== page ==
Invaders Blamed for Mediterranean Desertification
Two invasive fish species, entering eastern Mediterranean 90 and 60 years ago with the warming of the seas, are reported to be spreading westward after devastating the algal forests at shores of Turkey and Greece.
The culprits of the destruction are two algae-eating rabbitfish species, first reported in 1927 and 1956 respectively, after presumably arriving through the Red Sea and the Suez Canal.
In the study, an international team of researchers led by Dr Adriana Vergés from New South Wales University, Australia and Dr Fiona Tomas from the Institute of Advanced Mediterranean Researches of Spain, surveyed warm areas dominated by these species and colder regions where they rarely appeared in a 1000-kilometer belt of coastline covering shores of Turkey and Greece.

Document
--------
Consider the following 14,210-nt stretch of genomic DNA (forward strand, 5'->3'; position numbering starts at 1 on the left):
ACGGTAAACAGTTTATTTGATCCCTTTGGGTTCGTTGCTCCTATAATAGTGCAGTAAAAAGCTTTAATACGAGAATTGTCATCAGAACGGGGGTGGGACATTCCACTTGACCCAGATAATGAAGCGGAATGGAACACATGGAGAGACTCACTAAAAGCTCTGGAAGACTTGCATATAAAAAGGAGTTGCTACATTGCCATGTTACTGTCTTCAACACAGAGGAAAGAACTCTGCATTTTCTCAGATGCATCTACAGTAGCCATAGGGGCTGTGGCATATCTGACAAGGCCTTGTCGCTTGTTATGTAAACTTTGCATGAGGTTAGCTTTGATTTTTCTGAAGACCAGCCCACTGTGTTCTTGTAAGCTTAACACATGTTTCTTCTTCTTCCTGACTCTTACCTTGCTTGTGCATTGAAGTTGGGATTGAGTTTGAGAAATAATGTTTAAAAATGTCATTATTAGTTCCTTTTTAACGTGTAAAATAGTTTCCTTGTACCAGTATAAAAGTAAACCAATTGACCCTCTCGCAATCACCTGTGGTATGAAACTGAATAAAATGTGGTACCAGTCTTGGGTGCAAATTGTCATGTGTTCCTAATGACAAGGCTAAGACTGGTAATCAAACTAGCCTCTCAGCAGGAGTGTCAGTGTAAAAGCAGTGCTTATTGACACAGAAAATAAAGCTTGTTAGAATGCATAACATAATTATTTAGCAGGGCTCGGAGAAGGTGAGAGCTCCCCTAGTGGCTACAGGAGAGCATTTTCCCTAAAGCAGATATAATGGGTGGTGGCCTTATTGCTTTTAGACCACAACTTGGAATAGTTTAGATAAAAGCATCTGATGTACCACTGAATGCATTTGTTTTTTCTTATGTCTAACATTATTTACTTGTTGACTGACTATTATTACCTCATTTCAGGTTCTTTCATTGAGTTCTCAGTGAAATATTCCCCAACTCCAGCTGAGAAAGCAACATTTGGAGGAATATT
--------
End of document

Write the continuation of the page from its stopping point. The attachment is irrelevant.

"The regions with abundant rabbitfish had become rocky barrens. There was a 65 per cent reduction in large seaweeds, a 60 per cent reduction in other algae and invertebrates, and a 40 per cent reduction in the overall number of species present”, says Dr Vergés. Algal forests provide nutrition and shelter for hundreds of marine species.
The reason for the extent of devastation is the fact that while one of the rabbitfish species eats mature algae, the other feeds exclusively on new shoots and recruits, preventing the recovery of the consumed forests, the researchers note.
- 1. “Tropical fish a threat to Mediterranean Sea ecosystems”, University of New South Wales, 18 September 2014